'School Run' Tips

As summer disappears, we can soon expect to see the return of the dreaded "school run". Many children are injured close to their home on residential roads. Over 70 per cent of drivers break the speed limit on these roads - and many of those drivers are parents.

The school run brings with it a 20 per cent growth in rush hour traffic and as a result, a greater risk to pedestrians. But the IAM and other experts such as the AA say that realistically the school run is here to stay until cultural attitudes change and key barriers are removed.

Meanwhile, there are things drivers can do to make the "school run" safer.

Avoid taking the car if you can. Walking, cycling and public transport are all better options, not only for children, but also the environment. Children cycling to school should be proficient and wear a helmet, with bright, all-weather clothing.

Car Share. If you have to drive, offer to car share with other parents and take it in turns rather than add to congestion around schools. When you have an informal arrangement, try to set an example by attending a defensive driving course such as that offered by the IAM.

Allow plenty of time for your journey. Crashes cause delay and are normally caused by drivers going too fast and driving too close to the car in front. Leave five minutes earlier to reduce stress.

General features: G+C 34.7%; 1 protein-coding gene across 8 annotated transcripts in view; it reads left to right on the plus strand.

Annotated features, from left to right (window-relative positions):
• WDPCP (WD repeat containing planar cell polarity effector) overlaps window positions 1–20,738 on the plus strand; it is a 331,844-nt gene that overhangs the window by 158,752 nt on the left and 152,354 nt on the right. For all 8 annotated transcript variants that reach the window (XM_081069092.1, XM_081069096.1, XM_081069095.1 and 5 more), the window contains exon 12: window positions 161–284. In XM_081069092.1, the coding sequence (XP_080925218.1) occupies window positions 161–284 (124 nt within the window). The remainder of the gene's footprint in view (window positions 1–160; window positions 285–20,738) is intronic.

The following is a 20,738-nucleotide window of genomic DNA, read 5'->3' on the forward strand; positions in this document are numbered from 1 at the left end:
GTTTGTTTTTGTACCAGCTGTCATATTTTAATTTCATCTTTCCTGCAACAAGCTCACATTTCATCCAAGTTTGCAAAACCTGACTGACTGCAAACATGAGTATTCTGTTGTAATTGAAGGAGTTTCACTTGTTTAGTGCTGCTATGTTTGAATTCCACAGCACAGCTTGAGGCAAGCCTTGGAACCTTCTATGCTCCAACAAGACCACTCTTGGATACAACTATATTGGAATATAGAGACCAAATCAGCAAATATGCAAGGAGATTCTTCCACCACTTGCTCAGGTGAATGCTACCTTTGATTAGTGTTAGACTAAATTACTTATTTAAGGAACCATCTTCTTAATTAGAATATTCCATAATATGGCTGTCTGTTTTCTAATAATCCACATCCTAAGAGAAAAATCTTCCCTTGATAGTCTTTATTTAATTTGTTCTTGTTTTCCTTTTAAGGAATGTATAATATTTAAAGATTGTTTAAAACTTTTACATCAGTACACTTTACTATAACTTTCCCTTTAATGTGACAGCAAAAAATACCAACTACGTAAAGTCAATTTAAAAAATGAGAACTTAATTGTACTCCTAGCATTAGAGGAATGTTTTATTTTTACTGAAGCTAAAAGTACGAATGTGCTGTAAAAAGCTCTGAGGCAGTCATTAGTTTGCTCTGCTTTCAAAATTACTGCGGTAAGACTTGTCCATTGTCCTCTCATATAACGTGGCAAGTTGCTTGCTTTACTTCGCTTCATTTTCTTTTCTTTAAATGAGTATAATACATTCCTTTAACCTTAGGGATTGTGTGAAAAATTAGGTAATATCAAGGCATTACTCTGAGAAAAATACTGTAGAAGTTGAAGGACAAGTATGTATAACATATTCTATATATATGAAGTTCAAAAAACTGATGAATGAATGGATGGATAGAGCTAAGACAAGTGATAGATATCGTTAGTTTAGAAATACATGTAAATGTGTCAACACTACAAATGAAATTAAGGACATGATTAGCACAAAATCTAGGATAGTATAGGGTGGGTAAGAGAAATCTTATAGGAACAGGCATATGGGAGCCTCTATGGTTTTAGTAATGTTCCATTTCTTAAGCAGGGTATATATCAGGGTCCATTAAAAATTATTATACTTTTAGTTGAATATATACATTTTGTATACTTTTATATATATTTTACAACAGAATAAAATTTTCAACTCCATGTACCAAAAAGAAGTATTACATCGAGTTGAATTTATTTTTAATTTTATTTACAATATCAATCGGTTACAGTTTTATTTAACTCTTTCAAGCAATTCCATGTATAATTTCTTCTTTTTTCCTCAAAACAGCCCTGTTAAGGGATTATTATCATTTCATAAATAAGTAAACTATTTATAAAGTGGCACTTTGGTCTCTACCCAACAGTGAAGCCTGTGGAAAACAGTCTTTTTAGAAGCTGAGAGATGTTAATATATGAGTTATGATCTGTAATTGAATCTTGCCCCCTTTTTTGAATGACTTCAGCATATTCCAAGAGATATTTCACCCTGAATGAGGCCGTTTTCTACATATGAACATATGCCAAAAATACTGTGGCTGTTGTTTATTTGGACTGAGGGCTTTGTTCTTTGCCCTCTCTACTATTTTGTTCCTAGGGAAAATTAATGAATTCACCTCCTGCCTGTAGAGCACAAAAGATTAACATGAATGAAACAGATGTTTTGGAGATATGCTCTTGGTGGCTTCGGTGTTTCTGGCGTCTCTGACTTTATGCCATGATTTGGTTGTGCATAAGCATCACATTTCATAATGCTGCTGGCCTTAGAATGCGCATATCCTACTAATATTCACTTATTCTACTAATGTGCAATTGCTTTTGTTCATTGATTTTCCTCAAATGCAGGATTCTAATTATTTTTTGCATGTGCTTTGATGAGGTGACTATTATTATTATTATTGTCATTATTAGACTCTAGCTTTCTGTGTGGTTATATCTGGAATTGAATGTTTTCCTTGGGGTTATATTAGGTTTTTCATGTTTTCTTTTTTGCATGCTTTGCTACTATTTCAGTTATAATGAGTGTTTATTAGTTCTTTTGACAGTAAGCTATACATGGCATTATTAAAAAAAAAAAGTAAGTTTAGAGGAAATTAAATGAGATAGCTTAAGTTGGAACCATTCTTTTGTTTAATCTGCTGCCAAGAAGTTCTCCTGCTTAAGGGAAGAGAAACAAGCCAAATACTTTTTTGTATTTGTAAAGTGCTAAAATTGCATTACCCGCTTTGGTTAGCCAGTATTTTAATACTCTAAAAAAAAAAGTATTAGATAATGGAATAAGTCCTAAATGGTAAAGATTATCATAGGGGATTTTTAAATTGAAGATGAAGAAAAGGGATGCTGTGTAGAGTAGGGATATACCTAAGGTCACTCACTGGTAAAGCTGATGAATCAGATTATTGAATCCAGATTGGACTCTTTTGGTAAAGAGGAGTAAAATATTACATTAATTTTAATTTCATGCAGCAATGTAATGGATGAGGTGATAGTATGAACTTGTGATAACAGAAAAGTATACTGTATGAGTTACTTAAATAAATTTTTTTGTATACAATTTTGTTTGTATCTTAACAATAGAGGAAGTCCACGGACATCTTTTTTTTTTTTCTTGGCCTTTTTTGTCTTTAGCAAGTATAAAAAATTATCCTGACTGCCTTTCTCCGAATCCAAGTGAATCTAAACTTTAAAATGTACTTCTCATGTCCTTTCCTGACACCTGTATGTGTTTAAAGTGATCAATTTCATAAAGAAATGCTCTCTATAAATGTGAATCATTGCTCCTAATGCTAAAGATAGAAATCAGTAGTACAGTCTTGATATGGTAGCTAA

Drive well within the speed limit. Maintain a sensible safety gap - remember the "two second rule". At 35mph you are twice as likely to kill someone as you are at 30mph. Yet to the driver, this feels hardly any different. The school approach presents many hazards - including children not concentrating fully as they cross the road.

Park considerately and safely. Never double park, block driveways or simply rely on the footbrake to keep the vehicle still as children climb out of the car. Consider parking 100 yards or so away from the school gate and completing your journey on foot. This gives you an opportunity to teach children about using the road and reduces congestion at the school gate itself.

Never stop on the yellow "zig zags". Always ensure you let the children out on the pavement side (or if there is no pavement, the side away from the traffic). Finally do not drive on the pavement in an attempt to allow oncoming vehicles to pass. Wait until the way ahead is clear rather than risk injuring a pedestrian.

19 August 2006 Staff

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